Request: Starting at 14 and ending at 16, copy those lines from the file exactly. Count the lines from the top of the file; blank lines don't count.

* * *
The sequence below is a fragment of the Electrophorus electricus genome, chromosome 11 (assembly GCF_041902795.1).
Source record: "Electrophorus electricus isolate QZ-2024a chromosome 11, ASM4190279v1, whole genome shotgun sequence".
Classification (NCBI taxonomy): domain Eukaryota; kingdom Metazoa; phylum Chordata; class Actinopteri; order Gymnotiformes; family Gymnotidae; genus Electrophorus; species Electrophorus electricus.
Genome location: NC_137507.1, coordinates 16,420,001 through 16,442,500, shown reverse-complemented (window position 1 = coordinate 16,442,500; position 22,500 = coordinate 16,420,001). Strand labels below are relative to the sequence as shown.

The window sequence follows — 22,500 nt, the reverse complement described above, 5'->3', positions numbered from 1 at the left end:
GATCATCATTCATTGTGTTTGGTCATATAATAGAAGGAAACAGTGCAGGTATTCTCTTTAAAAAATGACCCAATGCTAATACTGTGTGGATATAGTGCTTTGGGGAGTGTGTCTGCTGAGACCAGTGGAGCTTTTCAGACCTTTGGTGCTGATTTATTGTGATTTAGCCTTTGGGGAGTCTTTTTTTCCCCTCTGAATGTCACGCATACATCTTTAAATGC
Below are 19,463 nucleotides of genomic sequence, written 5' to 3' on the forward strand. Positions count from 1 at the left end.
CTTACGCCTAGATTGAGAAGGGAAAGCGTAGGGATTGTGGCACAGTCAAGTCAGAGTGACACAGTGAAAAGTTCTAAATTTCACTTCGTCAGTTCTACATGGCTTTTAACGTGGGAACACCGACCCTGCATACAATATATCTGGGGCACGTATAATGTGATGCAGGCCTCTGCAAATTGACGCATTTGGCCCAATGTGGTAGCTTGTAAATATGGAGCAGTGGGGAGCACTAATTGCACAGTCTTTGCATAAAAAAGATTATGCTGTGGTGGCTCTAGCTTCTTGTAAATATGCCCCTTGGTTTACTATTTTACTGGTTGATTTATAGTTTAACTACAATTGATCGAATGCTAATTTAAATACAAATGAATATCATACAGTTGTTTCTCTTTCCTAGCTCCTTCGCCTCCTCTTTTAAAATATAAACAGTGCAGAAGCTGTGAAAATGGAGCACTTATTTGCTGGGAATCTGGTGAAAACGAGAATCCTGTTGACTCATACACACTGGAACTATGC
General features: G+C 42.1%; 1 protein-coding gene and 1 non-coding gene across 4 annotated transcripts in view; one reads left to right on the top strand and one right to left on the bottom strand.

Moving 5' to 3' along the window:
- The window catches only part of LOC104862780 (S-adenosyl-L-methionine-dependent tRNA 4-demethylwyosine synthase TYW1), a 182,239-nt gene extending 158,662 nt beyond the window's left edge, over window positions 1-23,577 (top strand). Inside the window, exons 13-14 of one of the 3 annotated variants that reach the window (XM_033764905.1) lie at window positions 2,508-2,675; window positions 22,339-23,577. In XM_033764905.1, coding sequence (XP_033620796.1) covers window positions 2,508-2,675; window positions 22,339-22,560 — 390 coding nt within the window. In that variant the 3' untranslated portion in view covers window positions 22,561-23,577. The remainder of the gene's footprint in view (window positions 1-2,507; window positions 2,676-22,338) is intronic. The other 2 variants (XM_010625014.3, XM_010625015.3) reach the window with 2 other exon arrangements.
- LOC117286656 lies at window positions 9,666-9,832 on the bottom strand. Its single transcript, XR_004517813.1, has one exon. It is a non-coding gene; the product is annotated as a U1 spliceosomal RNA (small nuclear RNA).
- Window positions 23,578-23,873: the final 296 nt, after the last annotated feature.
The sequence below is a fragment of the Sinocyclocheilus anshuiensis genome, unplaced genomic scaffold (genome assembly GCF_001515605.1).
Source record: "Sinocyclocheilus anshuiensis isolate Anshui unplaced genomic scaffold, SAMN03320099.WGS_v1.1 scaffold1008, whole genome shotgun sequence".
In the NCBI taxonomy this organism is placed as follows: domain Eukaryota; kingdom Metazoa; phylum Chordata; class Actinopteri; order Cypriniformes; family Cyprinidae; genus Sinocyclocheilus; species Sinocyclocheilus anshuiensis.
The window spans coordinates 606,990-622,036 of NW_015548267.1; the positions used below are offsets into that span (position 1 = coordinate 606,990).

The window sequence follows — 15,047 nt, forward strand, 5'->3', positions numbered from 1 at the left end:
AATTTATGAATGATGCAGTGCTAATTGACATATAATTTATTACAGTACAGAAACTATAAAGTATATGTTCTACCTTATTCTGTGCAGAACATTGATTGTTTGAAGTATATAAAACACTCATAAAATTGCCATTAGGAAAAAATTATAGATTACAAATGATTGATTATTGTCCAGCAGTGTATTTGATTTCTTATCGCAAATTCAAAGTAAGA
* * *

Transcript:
The sequence below is a fragment of the Sinocyclocheilus anshuiensis genome, unplaced genomic scaffold (genome assembly GCF_001515605.1).
Source record: "Sinocyclocheilus anshuiensis isolate Anshui unplaced genomic scaffold, SAMN03320099.WGS_v1.1 scaffold1008, whole genome shotgun sequence".
In the NCBI taxonomy this organism is placed as follows: domain Eukaryota; kingdom Metazoa; phylum Chordata; class Actinopteri; order Cypriniformes; family Cyprinidae; genus Sinocyclocheilus; species Sinocyclocheilus anshuiensis.